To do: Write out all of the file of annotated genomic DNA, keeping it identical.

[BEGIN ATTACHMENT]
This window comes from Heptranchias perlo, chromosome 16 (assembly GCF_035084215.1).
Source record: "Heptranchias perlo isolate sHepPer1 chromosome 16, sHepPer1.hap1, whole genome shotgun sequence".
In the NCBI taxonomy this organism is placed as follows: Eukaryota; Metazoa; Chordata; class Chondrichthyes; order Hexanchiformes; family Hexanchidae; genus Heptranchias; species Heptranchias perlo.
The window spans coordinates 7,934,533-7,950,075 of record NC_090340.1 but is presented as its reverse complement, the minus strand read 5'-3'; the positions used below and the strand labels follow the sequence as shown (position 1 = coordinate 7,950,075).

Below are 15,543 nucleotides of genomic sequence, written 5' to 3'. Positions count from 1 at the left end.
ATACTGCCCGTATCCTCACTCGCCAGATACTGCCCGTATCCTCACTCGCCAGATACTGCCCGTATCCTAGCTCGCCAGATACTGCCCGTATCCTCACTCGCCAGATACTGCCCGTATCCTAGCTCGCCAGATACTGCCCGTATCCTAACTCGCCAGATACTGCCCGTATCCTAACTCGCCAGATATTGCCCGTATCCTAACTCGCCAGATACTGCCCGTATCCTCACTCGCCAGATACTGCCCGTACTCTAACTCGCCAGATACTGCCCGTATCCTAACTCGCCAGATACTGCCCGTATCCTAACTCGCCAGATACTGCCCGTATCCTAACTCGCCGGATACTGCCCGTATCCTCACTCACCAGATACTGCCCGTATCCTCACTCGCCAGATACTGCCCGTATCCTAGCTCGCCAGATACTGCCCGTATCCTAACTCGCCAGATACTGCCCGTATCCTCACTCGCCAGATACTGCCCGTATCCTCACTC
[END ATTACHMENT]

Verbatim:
This window comes from Heptranchias perlo, chromosome 16 (assembly GCF_035084215.1).
Source record: "Heptranchias perlo isolate sHepPer1 chromosome 16, sHepPer1.hap1, whole genome shotgun sequence".
In the NCBI taxonomy this organism is placed as follows: Eukaryota; Metazoa; Chordata; class Chondrichthyes; order Hexanchiformes; family Hexanchidae; genus Heptranchias; species Heptranchias perlo.
The window spans coordinates 7,934,533-7,950,075 of record NC_090340.1 but is presented as its reverse complement, the minus strand read 5'-3'; the positions used below and the strand labels follow the sequence as shown (position 1 = coordinate 7,950,075).

Below are 15,543 nucleotides of genomic sequence, written 5' to 3'. Positions count from 1 at the left end.
ATACTGCCCGTATCCTCACTCGCCAGATACTGCCCGTATCCTCACTCGCCAGATACTGCCCGTATCCTAGCTCGCCAGATACTGCCCGTATCCTCACTCGCCAGATACTGCCCGTATCCTAGCTCGCCAGATACTGCCCGTATCCTAACTCGCCAGATACTGCCCGTATCCTAACTCGCCAGATATTGCCCGTATCCTAACTCGCCAGATACTGCCCGTATCCTCACTCGCCAGATACTGCCCGTACTCTAACTCGCCAGATACTGCCCGTATCCTAACTCGCCAGATACTGCCCGTATCCTAACTCGCCAGATACTGCCCGTATCCTAACTCGCCGGATACTGCCCGTATCCTCACTCACCAGATACTGCCCGTATCCTCACTCGCCAGATACTGCCCGTATCCTAGCTCGCCAGATACTGCCCGTATCCTAACTCGCCAGATACTGCCCGTATCCTCACTCGCCAGATACTGCCCGTATCCTCACTC